Daredevil’s big trial scene for ‘The People vs. Frank Castle’ is one of the defining moments of this season. There’s no shortage of action-packed fight scenes, as Matt Murdock has to fight for his life on a regular basis. But this fight is just as important to him and his friends, as the outcome will determine whether they still have a firm. It’s up to Matt to save the day. And he fails.
Foggy and Karen, to their credit, do try their best. Despite Frank’s misgivings, they do go for something like a PTSD-insanity plea, going with a very real post-war condition called Sympathetic Storming. They also bring in Colonel Schoonover, Frank’s former commanding officer, to talk about Frank. It paints roughly the same picture of the man we’ve seen – Frank gunned down an entire enemy ambush in order to protect his fellow soldiers. And despite DA Reyes’ attacks, and the hatred of Frank from the public, the case seems to be going flawlessly. The only thing is, Matt isn’t there for any of that.
Matt ends up wrapped further into Elektra’s life than he may have wanted, as his former mentor and trainer Stick comes back to Hell’s Kitchen. As it turns out, it’s not the Yakuza Matt, and Elektra are fighting – it’s a group called The Hand, the classic Daredevil ninja enemies from the comics. Stick also reveals he’s been fighting The Hand ever since he was a boy, and that Elektra is actually his agent. While Stick commands the two of them to be his soldiers, Matt and Elektra both refuse, instead preferring each other’s company. It’s a beautiful moment as Matt and Elektra rest together, Elektra telling Matt “There’s a light inside you. I tried to snuff it out in college. I’m so lucky I failed.” It’s hard to imagine what could ruin such a lovely moment.
As it turns out, what ruins it is Karen coming in to find Matt in bed with another woman. And the next night, when the two are ambushed, Matt (technically) watches Elektra slit the throat of a teenage assassin right in front of him, asking “Do you still want me?”
What this episode does so well is put Matt through the ringer in both of his lives. Matt believes he can ditch out on his friends and coworkers because his work fighting The Hand with Elektra trumps everything else. He tries to save Frank when he makes his closing remarks, but unbeknownst to him; Frank’s made a deal with the prison guards who work for Matt’s old enemy Wilson Fisk, aka The Kingpin. But all Foggy and Karen see is an irresponsible friend of theirs, who leaves them when they need him the most. And Matt believes he can help Elektra simply by getting her out of Stick’s control, but as it turns out, being a killer is ingrained in Elektra’s every movement. Elektra even interferes with the case, ruining the medical examiner’s testimony, and making Foggy even more infuriated at Matt. As Karen puts it to Matt, “You’re right. This city needs heroes. But you’re not one of them.” And that’s the real killer line. Because in Matt’s eyes, he is the city’s only true hero.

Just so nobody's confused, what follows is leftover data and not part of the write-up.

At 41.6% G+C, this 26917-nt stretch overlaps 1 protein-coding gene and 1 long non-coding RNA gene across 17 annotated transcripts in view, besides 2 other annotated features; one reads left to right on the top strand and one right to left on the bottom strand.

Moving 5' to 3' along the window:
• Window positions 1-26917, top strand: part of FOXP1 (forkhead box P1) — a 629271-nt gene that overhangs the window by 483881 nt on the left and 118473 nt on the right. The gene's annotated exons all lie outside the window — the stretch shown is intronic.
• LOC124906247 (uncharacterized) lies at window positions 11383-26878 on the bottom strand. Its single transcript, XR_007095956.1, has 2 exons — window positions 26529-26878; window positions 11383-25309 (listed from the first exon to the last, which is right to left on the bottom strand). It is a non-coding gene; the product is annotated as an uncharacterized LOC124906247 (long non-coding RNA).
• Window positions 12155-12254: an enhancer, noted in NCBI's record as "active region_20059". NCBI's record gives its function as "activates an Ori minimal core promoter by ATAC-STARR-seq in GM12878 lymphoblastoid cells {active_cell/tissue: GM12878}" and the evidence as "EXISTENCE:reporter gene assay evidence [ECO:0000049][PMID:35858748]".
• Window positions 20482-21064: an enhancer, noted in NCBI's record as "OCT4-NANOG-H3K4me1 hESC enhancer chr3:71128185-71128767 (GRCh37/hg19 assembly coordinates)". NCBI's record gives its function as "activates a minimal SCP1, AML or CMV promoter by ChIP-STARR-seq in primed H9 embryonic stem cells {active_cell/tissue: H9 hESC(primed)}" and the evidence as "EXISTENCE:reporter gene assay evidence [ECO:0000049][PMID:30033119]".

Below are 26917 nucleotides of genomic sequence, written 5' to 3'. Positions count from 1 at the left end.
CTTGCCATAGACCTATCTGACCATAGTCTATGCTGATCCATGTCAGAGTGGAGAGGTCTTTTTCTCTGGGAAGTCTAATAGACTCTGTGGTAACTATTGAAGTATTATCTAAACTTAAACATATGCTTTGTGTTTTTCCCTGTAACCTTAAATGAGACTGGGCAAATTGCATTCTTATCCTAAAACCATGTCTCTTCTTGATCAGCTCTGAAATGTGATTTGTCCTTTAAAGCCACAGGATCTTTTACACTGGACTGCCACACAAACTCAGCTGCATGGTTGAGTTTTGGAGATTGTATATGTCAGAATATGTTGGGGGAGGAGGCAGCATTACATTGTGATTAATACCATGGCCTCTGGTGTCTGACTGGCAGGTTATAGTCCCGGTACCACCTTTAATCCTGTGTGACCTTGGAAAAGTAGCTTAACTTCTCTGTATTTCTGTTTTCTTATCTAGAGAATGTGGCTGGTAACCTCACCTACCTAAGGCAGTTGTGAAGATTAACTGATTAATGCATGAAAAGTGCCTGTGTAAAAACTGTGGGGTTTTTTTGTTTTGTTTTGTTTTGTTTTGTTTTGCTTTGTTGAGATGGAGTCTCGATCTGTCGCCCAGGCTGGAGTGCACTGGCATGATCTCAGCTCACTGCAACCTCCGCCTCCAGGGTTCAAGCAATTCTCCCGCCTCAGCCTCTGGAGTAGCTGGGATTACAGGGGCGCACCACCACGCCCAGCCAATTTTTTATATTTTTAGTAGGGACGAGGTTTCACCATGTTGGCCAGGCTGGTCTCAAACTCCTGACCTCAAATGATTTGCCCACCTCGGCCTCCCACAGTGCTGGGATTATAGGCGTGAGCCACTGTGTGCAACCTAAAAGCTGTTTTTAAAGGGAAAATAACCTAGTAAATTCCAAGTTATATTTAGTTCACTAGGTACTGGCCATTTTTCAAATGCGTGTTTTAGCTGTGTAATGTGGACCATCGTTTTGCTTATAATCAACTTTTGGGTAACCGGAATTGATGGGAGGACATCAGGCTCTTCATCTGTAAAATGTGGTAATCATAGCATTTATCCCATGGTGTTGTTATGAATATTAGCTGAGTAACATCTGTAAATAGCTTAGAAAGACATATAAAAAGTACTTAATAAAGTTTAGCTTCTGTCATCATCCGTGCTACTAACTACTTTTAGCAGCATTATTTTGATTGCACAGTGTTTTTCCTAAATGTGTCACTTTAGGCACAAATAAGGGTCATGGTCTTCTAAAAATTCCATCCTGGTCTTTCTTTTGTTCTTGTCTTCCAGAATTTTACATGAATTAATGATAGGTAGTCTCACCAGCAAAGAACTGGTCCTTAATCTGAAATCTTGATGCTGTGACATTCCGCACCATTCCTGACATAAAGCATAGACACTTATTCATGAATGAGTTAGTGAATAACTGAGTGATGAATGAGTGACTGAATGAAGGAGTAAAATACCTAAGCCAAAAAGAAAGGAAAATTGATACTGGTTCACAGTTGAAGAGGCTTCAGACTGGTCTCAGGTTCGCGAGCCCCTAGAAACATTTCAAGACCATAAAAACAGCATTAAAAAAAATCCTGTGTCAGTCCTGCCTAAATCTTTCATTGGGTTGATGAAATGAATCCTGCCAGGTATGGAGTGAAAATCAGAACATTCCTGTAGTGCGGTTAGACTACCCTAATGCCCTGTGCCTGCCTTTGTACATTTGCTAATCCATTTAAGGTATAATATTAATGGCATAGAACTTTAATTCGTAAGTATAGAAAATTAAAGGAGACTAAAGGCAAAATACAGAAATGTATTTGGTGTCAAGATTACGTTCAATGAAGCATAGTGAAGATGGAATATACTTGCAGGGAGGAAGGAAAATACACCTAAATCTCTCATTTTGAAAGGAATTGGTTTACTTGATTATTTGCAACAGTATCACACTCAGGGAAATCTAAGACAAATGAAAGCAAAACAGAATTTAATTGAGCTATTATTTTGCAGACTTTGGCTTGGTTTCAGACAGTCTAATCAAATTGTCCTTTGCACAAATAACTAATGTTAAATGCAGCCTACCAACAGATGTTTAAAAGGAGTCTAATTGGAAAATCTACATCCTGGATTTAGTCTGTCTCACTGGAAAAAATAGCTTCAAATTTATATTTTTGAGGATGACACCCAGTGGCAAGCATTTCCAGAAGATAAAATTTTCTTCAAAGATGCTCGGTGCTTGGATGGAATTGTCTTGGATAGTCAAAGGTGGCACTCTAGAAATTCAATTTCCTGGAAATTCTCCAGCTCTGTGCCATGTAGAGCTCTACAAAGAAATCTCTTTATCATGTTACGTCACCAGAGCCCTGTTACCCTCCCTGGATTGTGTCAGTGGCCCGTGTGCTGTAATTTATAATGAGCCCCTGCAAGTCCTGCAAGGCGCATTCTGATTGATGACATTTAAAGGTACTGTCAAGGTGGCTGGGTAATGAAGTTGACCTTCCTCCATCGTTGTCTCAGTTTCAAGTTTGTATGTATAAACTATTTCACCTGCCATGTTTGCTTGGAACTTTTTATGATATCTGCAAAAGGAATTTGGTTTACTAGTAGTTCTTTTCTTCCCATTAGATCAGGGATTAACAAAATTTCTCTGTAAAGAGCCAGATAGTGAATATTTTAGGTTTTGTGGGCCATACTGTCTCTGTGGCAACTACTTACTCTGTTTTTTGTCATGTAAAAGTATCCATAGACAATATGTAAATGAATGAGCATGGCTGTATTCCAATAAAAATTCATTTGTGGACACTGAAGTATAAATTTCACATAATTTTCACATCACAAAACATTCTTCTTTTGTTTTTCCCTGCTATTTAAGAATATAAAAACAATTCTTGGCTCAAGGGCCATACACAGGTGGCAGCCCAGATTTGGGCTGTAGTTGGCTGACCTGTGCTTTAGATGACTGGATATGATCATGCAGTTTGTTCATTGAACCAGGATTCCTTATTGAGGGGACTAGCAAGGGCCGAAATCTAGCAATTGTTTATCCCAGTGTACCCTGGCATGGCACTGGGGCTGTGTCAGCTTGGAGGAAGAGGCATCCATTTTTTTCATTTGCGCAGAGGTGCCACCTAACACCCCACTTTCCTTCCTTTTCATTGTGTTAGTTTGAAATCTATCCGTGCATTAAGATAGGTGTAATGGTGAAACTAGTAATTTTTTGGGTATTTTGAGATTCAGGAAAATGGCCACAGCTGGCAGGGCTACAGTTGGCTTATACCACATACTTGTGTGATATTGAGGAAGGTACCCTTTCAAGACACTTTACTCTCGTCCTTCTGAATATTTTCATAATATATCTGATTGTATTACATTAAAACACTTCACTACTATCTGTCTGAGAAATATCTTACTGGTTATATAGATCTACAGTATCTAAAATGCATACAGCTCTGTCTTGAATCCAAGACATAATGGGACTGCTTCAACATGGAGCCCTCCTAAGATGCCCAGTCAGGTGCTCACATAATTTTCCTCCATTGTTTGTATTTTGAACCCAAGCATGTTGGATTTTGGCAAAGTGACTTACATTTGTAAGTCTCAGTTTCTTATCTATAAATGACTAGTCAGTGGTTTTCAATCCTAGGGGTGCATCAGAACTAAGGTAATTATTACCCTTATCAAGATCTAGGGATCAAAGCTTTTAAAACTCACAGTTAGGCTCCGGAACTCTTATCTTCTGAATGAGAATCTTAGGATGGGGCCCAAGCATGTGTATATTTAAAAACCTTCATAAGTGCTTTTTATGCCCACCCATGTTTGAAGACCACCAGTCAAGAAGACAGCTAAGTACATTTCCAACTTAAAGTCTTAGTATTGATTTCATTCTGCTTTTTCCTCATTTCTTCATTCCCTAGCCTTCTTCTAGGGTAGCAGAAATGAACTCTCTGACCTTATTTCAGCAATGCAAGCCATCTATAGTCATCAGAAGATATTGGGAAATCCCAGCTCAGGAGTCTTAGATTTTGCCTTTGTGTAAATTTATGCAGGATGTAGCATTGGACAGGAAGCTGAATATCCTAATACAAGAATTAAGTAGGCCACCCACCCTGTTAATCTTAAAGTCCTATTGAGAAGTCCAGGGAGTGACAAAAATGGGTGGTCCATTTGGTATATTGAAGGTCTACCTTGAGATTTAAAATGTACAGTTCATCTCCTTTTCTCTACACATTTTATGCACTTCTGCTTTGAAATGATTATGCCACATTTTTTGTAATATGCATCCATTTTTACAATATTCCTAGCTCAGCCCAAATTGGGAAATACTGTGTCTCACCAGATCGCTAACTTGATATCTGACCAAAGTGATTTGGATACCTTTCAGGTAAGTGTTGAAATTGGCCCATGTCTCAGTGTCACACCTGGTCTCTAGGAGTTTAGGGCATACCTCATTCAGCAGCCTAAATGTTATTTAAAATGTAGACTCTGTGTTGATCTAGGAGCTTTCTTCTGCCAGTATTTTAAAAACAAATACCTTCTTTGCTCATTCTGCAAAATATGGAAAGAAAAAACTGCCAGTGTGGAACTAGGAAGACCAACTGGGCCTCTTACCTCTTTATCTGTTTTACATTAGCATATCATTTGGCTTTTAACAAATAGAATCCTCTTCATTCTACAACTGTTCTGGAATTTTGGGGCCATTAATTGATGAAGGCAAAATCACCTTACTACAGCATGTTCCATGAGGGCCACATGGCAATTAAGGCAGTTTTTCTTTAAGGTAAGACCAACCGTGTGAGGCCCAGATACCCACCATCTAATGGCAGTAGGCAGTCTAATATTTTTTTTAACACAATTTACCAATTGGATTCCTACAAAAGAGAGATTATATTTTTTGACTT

The reason these failures are so huge to Matt is because when he defends them, he’s defending himself. Both The Punisher and Elektra are entities of justice that go the one extra step Daredevil refuses to cross – killing your enemies. The court room gives Matt the same room for argument about heroes he got with Frank in Episode 3 – only this time; Frank’s the one in chains. Matt can’t catch a break because he’s willing to risk everything to continue being Daredevil, but he won’t become a killer and lose his moral high ground. In a way, he’s just as selfish as Stick, putting himself front and center in the narrative, fighting all his wars as an unknown martyr. And Matt certainly is a good fighter. But in this episode of Daredevil, all the kick-flips in the world can’t stop his companions from being who they are – or save himself from who he is.